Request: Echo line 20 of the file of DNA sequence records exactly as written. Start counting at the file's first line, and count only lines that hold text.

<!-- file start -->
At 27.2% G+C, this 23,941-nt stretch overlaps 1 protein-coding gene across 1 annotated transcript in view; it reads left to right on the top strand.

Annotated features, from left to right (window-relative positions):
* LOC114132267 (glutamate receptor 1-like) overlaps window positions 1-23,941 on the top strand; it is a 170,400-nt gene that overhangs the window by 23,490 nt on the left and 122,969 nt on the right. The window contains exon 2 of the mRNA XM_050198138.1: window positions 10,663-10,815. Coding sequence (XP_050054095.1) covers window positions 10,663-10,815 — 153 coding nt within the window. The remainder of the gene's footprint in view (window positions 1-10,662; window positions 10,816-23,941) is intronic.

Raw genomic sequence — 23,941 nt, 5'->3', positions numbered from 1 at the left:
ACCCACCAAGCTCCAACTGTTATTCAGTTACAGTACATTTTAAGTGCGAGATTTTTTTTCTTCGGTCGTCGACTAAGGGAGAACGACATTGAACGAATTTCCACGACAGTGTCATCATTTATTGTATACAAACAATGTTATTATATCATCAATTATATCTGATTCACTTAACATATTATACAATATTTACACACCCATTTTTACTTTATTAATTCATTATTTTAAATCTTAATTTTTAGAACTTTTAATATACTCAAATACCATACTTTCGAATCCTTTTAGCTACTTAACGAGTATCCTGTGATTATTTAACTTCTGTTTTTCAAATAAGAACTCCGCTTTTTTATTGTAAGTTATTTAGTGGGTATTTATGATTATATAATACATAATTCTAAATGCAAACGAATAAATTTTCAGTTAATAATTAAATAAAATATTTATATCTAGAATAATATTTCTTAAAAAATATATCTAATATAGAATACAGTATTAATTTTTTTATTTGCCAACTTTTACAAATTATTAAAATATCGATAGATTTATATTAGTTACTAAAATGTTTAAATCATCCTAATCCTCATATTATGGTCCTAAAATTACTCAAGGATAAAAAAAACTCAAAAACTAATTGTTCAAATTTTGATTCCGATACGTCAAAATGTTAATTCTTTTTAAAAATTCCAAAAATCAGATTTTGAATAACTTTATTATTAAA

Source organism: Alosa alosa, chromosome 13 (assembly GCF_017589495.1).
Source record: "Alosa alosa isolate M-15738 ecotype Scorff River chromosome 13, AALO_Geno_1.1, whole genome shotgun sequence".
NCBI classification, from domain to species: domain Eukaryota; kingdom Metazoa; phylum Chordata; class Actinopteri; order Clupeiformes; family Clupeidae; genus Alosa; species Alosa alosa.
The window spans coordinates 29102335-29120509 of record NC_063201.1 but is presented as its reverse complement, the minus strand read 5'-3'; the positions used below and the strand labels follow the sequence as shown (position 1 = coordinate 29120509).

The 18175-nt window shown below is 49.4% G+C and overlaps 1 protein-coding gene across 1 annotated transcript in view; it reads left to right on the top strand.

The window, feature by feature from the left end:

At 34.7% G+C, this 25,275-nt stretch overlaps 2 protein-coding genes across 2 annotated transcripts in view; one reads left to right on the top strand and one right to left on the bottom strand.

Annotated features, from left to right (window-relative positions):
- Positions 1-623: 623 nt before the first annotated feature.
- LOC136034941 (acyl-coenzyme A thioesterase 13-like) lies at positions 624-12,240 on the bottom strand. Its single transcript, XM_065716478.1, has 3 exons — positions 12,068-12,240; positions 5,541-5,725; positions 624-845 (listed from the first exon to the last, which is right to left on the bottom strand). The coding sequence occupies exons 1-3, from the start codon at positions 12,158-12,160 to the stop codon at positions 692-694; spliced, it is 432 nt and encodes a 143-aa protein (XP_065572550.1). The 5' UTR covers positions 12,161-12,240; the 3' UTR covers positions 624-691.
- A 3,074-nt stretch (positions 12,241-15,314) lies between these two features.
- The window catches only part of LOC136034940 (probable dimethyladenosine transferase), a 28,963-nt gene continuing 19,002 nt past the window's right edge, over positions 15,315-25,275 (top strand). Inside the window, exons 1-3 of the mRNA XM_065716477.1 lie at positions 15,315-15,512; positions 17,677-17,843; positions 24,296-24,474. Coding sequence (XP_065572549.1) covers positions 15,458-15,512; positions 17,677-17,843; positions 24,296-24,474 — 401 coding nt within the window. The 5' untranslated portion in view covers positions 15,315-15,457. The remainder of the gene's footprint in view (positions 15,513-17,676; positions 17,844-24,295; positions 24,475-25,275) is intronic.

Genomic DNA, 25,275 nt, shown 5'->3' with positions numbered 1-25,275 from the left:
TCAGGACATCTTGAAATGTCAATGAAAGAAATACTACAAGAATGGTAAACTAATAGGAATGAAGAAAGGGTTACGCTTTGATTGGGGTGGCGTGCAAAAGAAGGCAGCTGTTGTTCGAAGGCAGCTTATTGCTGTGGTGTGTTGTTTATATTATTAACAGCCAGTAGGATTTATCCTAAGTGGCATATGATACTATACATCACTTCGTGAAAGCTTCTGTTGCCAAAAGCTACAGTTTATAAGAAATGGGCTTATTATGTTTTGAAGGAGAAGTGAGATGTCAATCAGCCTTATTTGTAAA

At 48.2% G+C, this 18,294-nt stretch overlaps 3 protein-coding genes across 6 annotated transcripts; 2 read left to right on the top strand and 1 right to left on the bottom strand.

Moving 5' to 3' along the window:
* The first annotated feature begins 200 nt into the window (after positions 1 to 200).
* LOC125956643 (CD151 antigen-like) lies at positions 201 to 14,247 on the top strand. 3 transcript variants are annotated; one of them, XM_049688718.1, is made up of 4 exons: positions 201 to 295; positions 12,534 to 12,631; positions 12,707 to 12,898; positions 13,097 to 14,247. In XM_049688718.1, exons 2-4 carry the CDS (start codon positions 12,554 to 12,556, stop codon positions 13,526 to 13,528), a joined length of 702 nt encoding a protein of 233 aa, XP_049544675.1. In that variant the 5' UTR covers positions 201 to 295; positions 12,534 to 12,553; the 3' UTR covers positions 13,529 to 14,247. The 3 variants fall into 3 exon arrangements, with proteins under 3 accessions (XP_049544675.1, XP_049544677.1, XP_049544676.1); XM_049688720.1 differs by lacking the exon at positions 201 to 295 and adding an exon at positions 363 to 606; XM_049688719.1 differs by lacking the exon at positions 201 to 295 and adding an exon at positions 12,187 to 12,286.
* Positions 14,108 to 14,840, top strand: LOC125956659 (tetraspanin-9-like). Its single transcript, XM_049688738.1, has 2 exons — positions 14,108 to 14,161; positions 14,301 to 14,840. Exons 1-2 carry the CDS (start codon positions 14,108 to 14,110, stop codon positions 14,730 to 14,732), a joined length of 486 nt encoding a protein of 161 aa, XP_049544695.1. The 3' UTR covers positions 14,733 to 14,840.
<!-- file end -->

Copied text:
At 48.2% G+C, this 18,294-nt stretch overlaps 3 protein-coding genes across 6 annotated transcripts; 2 read left to right on the top strand and 1 right to left on the bottom strand.